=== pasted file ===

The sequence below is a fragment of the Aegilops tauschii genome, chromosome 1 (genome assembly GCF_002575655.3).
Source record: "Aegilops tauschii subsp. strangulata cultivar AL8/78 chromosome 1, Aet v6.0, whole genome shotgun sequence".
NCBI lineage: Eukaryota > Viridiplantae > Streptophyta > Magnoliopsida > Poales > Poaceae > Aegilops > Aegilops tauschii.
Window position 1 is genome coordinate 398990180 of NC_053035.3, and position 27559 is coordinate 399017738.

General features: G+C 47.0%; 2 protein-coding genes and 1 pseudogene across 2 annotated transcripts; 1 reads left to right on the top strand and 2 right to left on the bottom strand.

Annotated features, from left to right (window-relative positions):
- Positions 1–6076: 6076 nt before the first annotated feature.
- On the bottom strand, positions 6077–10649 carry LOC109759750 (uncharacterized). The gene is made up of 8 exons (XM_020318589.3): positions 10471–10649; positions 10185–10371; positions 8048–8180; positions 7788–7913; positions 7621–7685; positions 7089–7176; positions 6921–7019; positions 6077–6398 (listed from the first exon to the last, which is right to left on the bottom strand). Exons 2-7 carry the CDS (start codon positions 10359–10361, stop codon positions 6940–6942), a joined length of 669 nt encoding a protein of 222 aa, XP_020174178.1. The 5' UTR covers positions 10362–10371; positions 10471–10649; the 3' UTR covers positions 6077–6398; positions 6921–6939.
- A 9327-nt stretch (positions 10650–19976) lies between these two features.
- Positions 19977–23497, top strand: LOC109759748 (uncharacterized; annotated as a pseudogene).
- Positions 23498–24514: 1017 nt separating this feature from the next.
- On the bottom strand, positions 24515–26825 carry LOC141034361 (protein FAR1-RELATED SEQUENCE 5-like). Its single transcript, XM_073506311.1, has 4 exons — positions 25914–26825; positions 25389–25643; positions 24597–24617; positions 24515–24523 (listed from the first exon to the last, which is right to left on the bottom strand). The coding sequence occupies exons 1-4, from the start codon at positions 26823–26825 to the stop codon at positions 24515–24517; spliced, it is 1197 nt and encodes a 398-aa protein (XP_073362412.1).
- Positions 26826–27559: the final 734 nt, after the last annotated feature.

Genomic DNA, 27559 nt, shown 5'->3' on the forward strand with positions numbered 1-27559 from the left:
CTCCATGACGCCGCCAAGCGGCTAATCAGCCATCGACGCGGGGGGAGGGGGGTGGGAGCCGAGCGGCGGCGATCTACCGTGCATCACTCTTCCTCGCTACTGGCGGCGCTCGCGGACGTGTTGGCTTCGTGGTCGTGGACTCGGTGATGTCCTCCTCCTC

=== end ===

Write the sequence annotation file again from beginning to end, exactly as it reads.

The sequence below is a fragment of the Aegilops tauschii genome, chromosome 1 (genome assembly GCF_002575655.3).
Source record: "Aegilops tauschii subsp. strangulata cultivar AL8/78 chromosome 1, Aet v6.0, whole genome shotgun sequence".
NCBI lineage: Eukaryota > Viridiplantae > Streptophyta > Magnoliopsida > Poales > Poaceae > Aegilops > Aegilops tauschii.
Window position 1 is genome coordinate 398990180 of NC_053035.3, and position 27559 is coordinate 399017738.

General features: G+C 47.0%; 2 protein-coding genes and 1 pseudogene across 2 annotated transcripts; 1 reads left to right on the top strand and 2 right to left on the bottom strand.

Annotated features, from left to right (window-relative positions):
- Positions 1–6076: 6076 nt before the first annotated feature.
- On the bottom strand, positions 6077–10649 carry LOC109759750 (uncharacterized). The gene is made up of 8 exons (XM_020318589.3): positions 10471–10649; positions 10185–10371; positions 8048–8180; positions 7788–7913; positions 7621–7685; positions 7089–7176; positions 6921–7019; positions 6077–6398 (listed from the first exon to the last, which is right to left on the bottom strand). Exons 2-7 carry the CDS (start codon positions 10359–10361, stop codon positions 6940–6942), a joined length of 669 nt encoding a protein of 222 aa, XP_020174178.1. The 5' UTR covers positions 10362–10371; positions 10471–10649; the 3' UTR covers positions 6077–6398; positions 6921–6939.
- A 9327-nt stretch (positions 10650–19976) lies between these two features.
- Positions 19977–23497, top strand: LOC109759748 (uncharacterized; annotated as a pseudogene).
- Positions 23498–24514: 1017 nt separating this feature from the next.
- On the bottom strand, positions 24515–26825 carry LOC141034361 (protein FAR1-RELATED SEQUENCE 5-like). Its single transcript, XM_073506311.1, has 4 exons — positions 25914–26825; positions 25389–25643; positions 24597–24617; positions 24515–24523 (listed from the first exon to the last, which is right to left on the bottom strand). The coding sequence occupies exons 1-4, from the start codon at positions 26823–26825 to the stop codon at positions 24515–24517; spliced, it is 1197 nt and encodes a 398-aa protein (XP_073362412.1).
- Positions 26826–27559: the final 734 nt, after the last annotated feature.

Genomic DNA, 27559 nt, shown 5'->3' on the forward strand with positions numbered 1-27559 from the left:
CTCCATGACGCCGCCAAGCGGCTAATCAGCCATCGACGCGGGGGGAGGGGGGTGGGAGCCGAGCGGCGGCGATCTACCGTGCATCACTCTTCCTCGCTACTGGCGGCGCTCGCGGACGTGTTGGCTTCGTGGTCGTGGACTCGGTGATGTCCTCCTCCTC